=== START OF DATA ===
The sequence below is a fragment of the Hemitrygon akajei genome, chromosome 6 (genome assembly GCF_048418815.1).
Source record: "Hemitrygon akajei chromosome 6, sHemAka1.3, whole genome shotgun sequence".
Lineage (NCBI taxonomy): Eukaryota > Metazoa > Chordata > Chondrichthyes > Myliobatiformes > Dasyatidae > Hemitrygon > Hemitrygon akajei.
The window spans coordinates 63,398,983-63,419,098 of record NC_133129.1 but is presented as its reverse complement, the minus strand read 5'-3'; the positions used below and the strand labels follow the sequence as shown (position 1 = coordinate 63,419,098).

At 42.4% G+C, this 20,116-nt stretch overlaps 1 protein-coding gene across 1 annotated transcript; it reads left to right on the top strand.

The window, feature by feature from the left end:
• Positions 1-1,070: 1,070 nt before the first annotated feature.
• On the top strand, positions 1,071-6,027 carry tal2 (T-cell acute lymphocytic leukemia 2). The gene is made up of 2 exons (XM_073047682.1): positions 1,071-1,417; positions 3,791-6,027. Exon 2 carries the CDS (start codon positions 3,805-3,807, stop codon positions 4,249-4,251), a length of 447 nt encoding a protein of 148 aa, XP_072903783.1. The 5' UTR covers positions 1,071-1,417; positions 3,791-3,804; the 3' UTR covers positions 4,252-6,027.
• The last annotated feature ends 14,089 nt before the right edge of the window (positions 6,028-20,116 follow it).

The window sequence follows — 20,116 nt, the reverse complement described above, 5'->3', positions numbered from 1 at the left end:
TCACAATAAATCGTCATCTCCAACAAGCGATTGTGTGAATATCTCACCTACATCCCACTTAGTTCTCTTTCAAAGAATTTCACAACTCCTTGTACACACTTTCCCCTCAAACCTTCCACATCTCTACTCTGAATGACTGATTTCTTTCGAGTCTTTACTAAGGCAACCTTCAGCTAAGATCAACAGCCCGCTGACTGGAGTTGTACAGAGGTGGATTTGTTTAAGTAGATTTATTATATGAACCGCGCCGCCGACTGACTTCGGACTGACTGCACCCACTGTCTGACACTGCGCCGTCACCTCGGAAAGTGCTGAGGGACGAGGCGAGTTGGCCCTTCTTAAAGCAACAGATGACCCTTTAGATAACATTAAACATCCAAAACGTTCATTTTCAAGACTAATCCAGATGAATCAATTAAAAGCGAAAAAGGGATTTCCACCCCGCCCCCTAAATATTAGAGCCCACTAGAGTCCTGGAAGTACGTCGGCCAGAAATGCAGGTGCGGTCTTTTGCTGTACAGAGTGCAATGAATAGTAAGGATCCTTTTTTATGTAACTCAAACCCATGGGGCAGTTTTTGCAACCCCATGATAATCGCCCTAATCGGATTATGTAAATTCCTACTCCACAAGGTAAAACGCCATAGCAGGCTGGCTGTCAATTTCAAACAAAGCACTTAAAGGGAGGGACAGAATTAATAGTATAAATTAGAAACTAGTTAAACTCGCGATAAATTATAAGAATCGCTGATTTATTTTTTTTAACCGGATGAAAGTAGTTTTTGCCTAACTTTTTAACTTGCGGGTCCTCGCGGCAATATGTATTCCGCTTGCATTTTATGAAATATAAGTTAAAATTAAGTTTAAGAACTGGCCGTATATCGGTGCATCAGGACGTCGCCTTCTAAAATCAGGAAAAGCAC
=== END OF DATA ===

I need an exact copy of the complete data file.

The sequence below is a fragment of the Hemitrygon akajei genome, chromosome 6 (genome assembly GCF_048418815.1).
Source record: "Hemitrygon akajei chromosome 6, sHemAka1.3, whole genome shotgun sequence".
Lineage (NCBI taxonomy): Eukaryota > Metazoa > Chordata > Chondrichthyes > Myliobatiformes > Dasyatidae > Hemitrygon > Hemitrygon akajei.
The window spans coordinates 63,398,983-63,419,098 of record NC_133129.1 but is presented as its reverse complement, the minus strand read 5'-3'; the positions used below and the strand labels follow the sequence as shown (position 1 = coordinate 63,419,098).

At 42.4% G+C, this 20,116-nt stretch overlaps 1 protein-coding gene across 1 annotated transcript; it reads left to right on the top strand.

The window, feature by feature from the left end:
• Positions 1-1,070: 1,070 nt before the first annotated feature.
• On the top strand, positions 1,071-6,027 carry tal2 (T-cell acute lymphocytic leukemia 2). The gene is made up of 2 exons (XM_073047682.1): positions 1,071-1,417; positions 3,791-6,027. Exon 2 carries the CDS (start codon positions 3,805-3,807, stop codon positions 4,249-4,251), a length of 447 nt encoding a protein of 148 aa, XP_072903783.1. The 5' UTR covers positions 1,071-1,417; positions 3,791-3,804; the 3' UTR covers positions 4,252-6,027.
• The last annotated feature ends 14,089 nt before the right edge of the window (positions 6,028-20,116 follow it).

The window sequence follows — 20,116 nt, the reverse complement described above, 5'->3', positions numbered from 1 at the left end:
TCACAATAAATCGTCATCTCCAACAAGCGATTGTGTGAATATCTCACCTACATCCCACTTAGTTCTCTTTCAAAGAATTTCACAACTCCTTGTACACACTTTCCCCTCAAACCTTCCACATCTCTACTCTGAATGACTGATTTCTTTCGAGTCTTTACTAAGGCAACCTTCAGCTAAGATCAACAGCCCGCTGACTGGAGTTGTACAGAGGTGGATTTGTTTAAGTAGATTTATTATATGAACCGCGCCGCCGACTGACTTCGGACTGACTGCACCCACTGTCTGACACTGCGCCGTCACCTCGGAAAGTGCTGAGGGACGAGGCGAGTTGGCCCTTCTTAAAGCAACAGATGACCCTTTAGATAACATTAAACATCCAAAACGTTCATTTTCAAGACTAATCCAGATGAATCAATTAAAAGCGAAAAAGGGATTTCCACCCCGCCCCCTAAATATTAGAGCCCACTAGAGTCCTGGAAGTACGTCGGCCAGAAATGCAGGTGCGGTCTTTTGCTGTACAGAGTGCAATGAATAGTAAGGATCCTTTTTTATGTAACTCAAACCCATGGGGCAGTTTTTGCAACCCCATGATAATCGCCCTAATCGGATTATGTAAATTCCTACTCCACAAGGTAAAACGCCATAGCAGGCTGGCTGTCAATTTCAAACAAAGCACTTAAAGGGAGGGACAGAATTAATAGTATAAATTAGAAACTAGTTAAACTCGCGATAAATTATAAGAATCGCTGATTTATTTTTTTTAACCGGATGAAAGTAGTTTTTGCCTAACTTTTTAACTTGCGGGTCCTCGCGGCAATATGTATTCCGCTTGCATTTTATGAAATATAAGTTAAAATTAAGTTTAAGAACTGGCCGTATATCGGTGCATCAGGACGTCGCCTTCTAAAATCAGGAAAAGCAC